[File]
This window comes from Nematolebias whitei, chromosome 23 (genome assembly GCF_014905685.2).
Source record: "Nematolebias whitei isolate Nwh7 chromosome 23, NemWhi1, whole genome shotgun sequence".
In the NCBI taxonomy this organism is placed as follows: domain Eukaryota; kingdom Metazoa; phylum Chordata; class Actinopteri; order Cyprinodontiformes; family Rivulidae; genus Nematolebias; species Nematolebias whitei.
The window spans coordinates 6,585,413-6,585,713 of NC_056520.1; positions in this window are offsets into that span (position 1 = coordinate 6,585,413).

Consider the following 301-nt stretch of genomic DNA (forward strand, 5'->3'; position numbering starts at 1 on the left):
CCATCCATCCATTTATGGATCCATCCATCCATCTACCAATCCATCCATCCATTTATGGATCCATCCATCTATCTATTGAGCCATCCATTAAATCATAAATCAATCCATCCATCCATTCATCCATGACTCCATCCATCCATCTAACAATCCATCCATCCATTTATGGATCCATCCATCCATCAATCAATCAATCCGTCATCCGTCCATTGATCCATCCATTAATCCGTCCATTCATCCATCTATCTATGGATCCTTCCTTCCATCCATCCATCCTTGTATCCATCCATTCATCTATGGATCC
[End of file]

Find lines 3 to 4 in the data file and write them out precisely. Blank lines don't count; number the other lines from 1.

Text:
In the NCBI taxonomy this organism is placed as follows: domain Eukaryota; kingdom Metazoa; phylum Chordata; class Actinopteri; order Cyprinodontiformes; family Rivulidae; genus Nematolebias; species Nematolebias whitei.
The window spans coordinates 6,585,413-6,585,713 of NC_056520.1; positions in this window are offsets into that span (position 1 = coordinate 6,585,413).